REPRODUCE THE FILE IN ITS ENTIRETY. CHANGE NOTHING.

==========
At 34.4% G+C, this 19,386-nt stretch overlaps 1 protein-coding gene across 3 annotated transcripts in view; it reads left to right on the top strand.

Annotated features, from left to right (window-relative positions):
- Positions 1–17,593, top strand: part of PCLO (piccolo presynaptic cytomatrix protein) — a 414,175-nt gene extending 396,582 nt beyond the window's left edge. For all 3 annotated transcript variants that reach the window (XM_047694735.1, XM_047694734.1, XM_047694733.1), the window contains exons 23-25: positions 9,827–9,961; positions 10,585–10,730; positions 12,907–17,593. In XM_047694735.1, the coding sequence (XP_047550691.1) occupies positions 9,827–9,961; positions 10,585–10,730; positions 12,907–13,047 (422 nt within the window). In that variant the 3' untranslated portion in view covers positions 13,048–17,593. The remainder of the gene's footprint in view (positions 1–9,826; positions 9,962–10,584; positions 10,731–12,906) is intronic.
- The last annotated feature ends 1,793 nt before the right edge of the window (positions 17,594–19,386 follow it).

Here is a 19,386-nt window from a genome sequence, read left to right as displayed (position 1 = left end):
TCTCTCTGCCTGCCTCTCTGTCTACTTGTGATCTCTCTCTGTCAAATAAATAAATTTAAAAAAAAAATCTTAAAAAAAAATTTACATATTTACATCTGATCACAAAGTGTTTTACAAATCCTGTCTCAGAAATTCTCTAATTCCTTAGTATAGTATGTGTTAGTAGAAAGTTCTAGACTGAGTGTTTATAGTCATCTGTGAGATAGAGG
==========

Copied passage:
At 34.4% G+C, this 19,386-nt stretch overlaps 1 protein-coding gene across 3 annotated transcripts in view; it reads left to right on the top strand.

Annotated features, from left to right (window-relative positions):
- Positions 1–17,593, top strand: part of PCLO (piccolo presynaptic cytomatrix protein) — a 414,175-nt gene extending 396,582 nt beyond the window's left edge. For all 3 annotated transcript variants that reach the window (XM_047694735.1, XM_047694734.1, XM_047694733.1), the window contains exons 23-25: positions 9,827–9,961; positions 10,585–10,730; positions 12,907–17,593. In XM_047694735.1, the coding sequence (XP_047550691.1) occupies positions 9,827–9,961; positions 10,585–10,730; positions 12,907–13,047 (422 nt within the window). In that variant the 3' untranslated portion in view covers positions 13,048–17,593. The remainder of the gene's footprint in view (positions 1–9,826; positions 9,962–10,584; positions 10,731–12,906) is intronic.
- The last annotated feature ends 1,793 nt before the right edge of the window (positions 17,594–19,386 follow it).

Here is a 19,386-nt window from a genome sequence, read left to right as displayed (position 1 = left end):
TCTCTCTGCCTGCCTCTCTGTCTACTTGTGATCTCTCTCTGTCAAATAAATAAATTTAAAAAAAAAATCTTAAAAAAAAATTTACATATTTACATCTGATCACAAAGTGTTTTACAAATCCTGTCTCAGAAATTCTCTAATTCCTTAGTATAGTATGTGTTAGTAGAAAGTTCTAGACTGAGTGTTTATAGTCATCTGTGAGATAGAGG